To be blaming Maliki and his government for the failures in Iraq is just absurd. The failures fall to this complicit Congress and illegal criminal Administration!!! Remember too, that the Iraqi people elected this government and they and they alone will make changes, of course until King George rules otherwise.

    Calls for Maliki’s removal from both sides (or as I prefer to call them the one-sided corporatists) just proves that he has become the scapegoat for all the failures in Iraq, as the Patreous report will be sure to point out. Of course it has nothing to do with this ongoing Occupation as we wait for the Iraqi gov to sign the oil law giving the US and UK control. Thereby setting the stage for the continued presence in the multi-billion dollar bases and embassy being built, which by the way you never hear talk of. Maybe that is where all the Iraqi oil money and missing US billions are going??

    Nothing about the invasion of Iraq has ever been about success or creating a “Democracy.” It’s about the failure of the US $$$$, Oil, and Hegemony.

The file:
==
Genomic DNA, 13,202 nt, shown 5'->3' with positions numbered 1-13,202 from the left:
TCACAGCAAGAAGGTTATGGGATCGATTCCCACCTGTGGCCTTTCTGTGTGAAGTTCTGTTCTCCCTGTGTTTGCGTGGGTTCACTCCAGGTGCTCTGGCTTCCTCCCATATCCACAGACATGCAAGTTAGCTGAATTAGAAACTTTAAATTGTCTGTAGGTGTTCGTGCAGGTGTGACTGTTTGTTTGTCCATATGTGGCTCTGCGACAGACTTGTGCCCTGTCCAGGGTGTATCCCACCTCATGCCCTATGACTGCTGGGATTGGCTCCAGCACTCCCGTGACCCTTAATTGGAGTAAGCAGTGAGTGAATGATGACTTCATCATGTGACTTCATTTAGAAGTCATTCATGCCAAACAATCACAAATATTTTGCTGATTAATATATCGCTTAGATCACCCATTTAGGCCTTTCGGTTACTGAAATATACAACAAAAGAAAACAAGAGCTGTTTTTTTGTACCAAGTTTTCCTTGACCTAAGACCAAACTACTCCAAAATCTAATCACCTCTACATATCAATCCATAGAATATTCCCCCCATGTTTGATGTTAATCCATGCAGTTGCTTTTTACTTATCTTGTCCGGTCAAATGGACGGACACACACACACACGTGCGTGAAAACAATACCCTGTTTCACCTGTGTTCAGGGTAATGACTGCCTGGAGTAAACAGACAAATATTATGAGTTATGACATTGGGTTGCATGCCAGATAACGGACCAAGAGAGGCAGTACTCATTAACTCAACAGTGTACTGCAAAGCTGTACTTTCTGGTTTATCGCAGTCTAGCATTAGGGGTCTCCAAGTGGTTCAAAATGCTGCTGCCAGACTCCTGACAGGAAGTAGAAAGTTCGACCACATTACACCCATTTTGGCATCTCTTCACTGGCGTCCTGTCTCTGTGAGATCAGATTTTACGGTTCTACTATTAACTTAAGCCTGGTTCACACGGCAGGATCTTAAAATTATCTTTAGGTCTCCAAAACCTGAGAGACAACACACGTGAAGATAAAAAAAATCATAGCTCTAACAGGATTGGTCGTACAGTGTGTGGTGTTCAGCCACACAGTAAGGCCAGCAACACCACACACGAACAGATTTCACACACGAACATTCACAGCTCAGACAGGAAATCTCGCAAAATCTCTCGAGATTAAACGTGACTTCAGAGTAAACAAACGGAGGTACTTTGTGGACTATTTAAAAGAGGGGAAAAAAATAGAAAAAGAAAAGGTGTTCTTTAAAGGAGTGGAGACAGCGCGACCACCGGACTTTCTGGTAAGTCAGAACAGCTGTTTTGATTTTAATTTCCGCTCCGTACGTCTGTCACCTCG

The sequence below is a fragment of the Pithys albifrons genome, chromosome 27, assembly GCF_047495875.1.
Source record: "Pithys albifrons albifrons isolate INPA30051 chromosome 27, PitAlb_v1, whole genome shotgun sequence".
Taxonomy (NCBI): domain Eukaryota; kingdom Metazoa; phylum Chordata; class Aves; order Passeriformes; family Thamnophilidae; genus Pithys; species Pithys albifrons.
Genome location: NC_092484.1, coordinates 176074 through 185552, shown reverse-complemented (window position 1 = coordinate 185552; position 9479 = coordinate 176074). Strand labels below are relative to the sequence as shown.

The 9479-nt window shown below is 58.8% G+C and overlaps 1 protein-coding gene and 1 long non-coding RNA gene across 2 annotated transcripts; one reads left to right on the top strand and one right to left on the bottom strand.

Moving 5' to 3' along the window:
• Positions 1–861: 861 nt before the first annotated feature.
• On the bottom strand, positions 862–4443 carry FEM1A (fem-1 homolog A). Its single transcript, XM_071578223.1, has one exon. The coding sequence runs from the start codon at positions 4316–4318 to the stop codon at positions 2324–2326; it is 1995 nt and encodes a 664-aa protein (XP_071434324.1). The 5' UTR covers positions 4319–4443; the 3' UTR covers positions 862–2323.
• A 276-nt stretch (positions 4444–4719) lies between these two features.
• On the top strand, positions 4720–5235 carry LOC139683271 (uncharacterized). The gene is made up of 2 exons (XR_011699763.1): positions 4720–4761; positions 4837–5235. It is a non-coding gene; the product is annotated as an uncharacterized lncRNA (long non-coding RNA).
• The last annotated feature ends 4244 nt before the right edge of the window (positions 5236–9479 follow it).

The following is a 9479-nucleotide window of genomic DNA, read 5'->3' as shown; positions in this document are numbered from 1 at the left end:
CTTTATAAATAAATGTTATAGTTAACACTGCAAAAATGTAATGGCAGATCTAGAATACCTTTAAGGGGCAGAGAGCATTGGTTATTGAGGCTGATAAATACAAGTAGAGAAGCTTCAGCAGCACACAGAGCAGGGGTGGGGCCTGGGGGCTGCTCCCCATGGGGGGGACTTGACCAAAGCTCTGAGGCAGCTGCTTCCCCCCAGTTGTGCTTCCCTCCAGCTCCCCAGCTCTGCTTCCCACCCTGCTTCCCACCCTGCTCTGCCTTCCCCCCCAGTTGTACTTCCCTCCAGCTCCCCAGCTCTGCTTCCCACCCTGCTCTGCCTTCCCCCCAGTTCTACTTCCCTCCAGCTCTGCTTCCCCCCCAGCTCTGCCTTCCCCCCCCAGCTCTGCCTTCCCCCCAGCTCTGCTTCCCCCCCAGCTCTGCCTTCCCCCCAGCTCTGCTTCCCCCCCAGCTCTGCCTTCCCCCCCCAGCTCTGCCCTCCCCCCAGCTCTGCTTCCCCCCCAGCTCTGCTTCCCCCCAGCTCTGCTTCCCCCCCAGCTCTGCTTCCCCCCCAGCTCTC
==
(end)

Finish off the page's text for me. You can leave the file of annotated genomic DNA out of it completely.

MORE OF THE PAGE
If you are as fed up, sick and tired and mad as hell about this slow and steady destruction as I am, I suggest you turn off your computers, get mobilized and get to Washington on Sept 15, for what I hope will be the biggest protest yet. We are a country of over 300 million and I know millions are fed up and angry. So come on now, let’s remind this government of why this country was founded and what we were trying to get away from. Let’s see the Tom Paine that’s in all of us. Don’t give up. Power to the People. We must stand united before we can’t and it’s too late.

    Go to http://answer.pephost.org/site/PageServer?pagename=ANS_homepage for more details. We can’t just give in and give up, we just can’t.

    There is also a call for a general strike on 9/11/07. Here’s one of the many links talking about it.

    http://nyc.indymedia.org/en/2007/08/89590.html

    Here are some recommended films too:

    http://www.informationclearinghouse.info/article18236.htm John Pilger’s new film War on Democracy. A must see for all, especially Americans who are so clueless regarding US foreign policy.

    http://video.google.ca/ videohost…=occupation+101

    http://www.zeitgeistmovie.com/index.html

    Doreen

  6. Helen Rainier  August 26, 2007 at 5:55 am

    SEAL,

    You are so correct in your comments and observations.

    Funny thing, I woke up earlier this evening (around 2200) and discovered “The Longest Day” was on, so I watched it yet again (for probably the umpteenth time). I couldn’t help but think that what this country needs now is more generals along the lines of the Bradleys, Roosevelts, Eisenhowers, and the Pattons.